by Mark Carpenter Thursday, October 11, 2018
Warning: Spoilers ahead
“First Man” is a vivid depiction of Neil Armstrong’s life during NASA’s ambitious and terrifying program to reach the moon. The film uses exquisite cinematography to portray the crowning achievement of the space race — Armstrong becoming the first human to walk on the moon on July 20, 1969. Directed by Damien Chazelle, who won an Academy Award for his direction of “La La Land,” the film navigates a fine line among the triumphs and tragedies of the Gemini and Apollo missions, while also telling the story of the home lives of the astronauts and their families. The dynamics in this human drama cannot be solely explained by physics.
“First Man” accepts that viewers already know the outcome of Apollo 11, the mission that first landed humans on the moon. So the filmmakers instead focus on immersing viewers in each scene through sheer production brilliance.
Within seconds of the beginning of the film — especially if you see it in an IMAX theater — your blood will be rushing to your feet from the pull of 4 Gs as you ride along with Armstrong in his X-15 rocket plane, which shakes so hard that disintegration seems imminent. You’re at no risk of passing out, but please don’t puke — especially on Chazelle’s lovingly reconstructed cockpit control panel, in all its analog, lightly corroded, well-labeled, but not fully tested glory. The payoff is that you get to sit in silence with Armstrong at the edge of space. But unlike you, he’s calm.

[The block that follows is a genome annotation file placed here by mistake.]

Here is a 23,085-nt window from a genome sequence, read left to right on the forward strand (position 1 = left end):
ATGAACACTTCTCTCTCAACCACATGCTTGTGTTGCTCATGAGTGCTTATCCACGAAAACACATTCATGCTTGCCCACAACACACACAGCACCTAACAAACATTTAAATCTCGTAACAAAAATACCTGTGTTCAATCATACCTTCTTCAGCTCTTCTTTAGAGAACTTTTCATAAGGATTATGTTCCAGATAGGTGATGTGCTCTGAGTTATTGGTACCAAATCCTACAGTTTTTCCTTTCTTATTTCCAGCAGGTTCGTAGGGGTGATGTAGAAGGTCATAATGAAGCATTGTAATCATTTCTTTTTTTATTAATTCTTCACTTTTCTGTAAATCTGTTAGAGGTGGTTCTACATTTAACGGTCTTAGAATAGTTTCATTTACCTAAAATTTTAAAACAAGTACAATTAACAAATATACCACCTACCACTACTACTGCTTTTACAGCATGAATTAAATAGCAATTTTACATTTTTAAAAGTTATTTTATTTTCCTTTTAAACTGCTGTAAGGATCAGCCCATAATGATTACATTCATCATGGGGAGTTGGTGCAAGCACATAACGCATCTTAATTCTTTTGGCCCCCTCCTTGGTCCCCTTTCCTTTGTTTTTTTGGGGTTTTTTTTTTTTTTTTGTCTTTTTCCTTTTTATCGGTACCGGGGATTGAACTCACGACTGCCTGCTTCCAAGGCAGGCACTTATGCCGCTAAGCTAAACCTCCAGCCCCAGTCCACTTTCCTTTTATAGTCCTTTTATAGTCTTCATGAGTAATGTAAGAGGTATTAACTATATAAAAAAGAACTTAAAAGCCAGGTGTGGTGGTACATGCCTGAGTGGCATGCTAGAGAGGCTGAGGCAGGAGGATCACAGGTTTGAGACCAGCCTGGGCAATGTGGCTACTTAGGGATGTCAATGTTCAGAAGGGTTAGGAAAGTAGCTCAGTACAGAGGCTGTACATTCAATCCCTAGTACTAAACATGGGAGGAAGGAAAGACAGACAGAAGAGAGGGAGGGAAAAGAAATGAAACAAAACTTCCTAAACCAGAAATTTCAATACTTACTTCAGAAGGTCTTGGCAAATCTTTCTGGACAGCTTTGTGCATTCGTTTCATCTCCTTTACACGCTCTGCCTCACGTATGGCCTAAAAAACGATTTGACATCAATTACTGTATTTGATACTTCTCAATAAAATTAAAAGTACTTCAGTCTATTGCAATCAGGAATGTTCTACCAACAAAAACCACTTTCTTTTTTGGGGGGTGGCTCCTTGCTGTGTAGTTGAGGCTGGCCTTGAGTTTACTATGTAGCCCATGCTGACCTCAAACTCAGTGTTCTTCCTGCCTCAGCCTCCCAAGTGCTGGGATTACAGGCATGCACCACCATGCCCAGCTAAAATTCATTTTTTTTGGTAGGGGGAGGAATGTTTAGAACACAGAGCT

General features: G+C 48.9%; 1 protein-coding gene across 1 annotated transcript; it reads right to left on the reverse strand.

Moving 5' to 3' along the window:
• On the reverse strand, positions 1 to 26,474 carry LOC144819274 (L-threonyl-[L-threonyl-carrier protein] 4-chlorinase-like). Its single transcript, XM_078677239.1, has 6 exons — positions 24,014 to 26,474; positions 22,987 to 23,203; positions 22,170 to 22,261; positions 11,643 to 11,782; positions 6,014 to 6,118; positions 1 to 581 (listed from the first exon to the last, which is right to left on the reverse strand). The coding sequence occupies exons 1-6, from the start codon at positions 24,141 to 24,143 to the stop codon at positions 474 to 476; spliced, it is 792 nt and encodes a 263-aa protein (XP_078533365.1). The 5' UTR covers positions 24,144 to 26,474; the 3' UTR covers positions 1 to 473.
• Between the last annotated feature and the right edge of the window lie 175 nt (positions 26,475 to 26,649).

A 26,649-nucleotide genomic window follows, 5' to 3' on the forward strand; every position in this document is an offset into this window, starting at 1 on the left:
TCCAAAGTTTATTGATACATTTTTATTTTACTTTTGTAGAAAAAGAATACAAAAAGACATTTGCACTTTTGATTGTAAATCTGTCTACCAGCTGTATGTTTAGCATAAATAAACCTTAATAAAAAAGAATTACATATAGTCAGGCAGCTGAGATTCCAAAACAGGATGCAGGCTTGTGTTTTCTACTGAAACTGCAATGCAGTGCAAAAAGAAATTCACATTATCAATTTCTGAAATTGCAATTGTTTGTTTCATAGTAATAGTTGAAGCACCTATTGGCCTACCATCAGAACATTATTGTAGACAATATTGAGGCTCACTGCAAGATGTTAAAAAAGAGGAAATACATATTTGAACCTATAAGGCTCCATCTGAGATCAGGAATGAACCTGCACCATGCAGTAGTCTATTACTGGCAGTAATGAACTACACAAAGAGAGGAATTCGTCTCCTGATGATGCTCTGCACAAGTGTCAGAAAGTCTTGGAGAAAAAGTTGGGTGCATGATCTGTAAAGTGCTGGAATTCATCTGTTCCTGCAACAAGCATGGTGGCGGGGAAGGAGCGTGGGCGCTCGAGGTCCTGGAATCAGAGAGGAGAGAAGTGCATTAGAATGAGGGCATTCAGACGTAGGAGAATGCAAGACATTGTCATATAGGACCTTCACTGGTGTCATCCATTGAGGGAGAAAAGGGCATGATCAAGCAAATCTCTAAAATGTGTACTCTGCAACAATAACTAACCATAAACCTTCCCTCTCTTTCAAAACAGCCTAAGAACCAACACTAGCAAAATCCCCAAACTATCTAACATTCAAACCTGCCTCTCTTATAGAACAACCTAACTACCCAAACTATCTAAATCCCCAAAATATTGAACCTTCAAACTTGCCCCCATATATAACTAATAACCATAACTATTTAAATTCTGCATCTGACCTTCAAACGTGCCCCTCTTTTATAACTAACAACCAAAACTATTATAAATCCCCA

Once in space, the closeup camera work will make you feel suitably claustrophobic. Then, with insufficient atmosphere for the X-15 to bite into, the plane drops into an endless vertigo-inducing spin. The feeling of dropping to Earth from an altitude of 42 kilometers is sure to raise your pulse. And Chazelle quashes any hope of watching the scene with any degree of detachment by denying the viewer a wide exterior shot. So, when ground control screams, “Neil, hard left turn!” you really hope he makes it.
Likewise, the Apollo 11 sequence is an inspiring piece of filmmaking. As the Eagle lander passes low over the moon’s cratered surface, the stunning detail will not fail to give you goosebumps. In the distance we see the little blue marble painted against space. What must it have been like to be these men in that place? The film, based on James R. Hansen’s book “First Man: The Life of Neil A. Armstrong,” which contains rare personal interviews with the famously private astronaut, attempts to show us.
In the film, Armstrong is played by a well-cast Ryan Gosling: a subdued actor playing a man who rarely shares his inner thoughts. Gosling portrays Armstrong at home — with his wife Janet, played brilliantly by Claire Foy of “The Crown” — with sensitivity. It’s touching to hear Neil sing, holding his sick little girl Karen, “I see the moon, and the moon sees me, down through the leaves of the old oak tree …” We grieve with the family when Karen, just age 3, dies.